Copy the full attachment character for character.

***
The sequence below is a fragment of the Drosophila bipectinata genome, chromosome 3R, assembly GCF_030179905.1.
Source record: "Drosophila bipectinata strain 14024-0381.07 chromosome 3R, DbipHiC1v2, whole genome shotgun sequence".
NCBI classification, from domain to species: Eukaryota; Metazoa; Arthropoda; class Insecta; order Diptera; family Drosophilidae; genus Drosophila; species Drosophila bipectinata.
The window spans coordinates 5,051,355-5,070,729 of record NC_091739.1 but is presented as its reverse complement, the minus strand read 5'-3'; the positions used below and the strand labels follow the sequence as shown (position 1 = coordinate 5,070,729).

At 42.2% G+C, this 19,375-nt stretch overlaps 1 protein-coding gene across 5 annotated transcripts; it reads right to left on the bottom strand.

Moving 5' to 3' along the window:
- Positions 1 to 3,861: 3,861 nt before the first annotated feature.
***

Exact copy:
The sequence below is a fragment of the Drosophila bipectinata genome, chromosome 3R, assembly GCF_030179905.1.
Source record: "Drosophila bipectinata strain 14024-0381.07 chromosome 3R, DbipHiC1v2, whole genome shotgun sequence".
NCBI classification, from domain to species: Eukaryota; Metazoa; Arthropoda; class Insecta; order Diptera; family Drosophilidae; genus Drosophila; species Drosophila bipectinata.
The window spans coordinates 5,051,355-5,070,729 of record NC_091739.1 but is presented as its reverse complement, the minus strand read 5'-3'; the positions used below and the strand labels follow the sequence as shown (position 1 = coordinate 5,070,729).

At 42.2% G+C, this 19,375-nt stretch overlaps 1 protein-coding gene across 5 annotated transcripts; it reads right to left on the bottom strand.

Moving 5' to 3' along the window:
- Positions 1 to 3,861: 3,861 nt before the first annotated feature.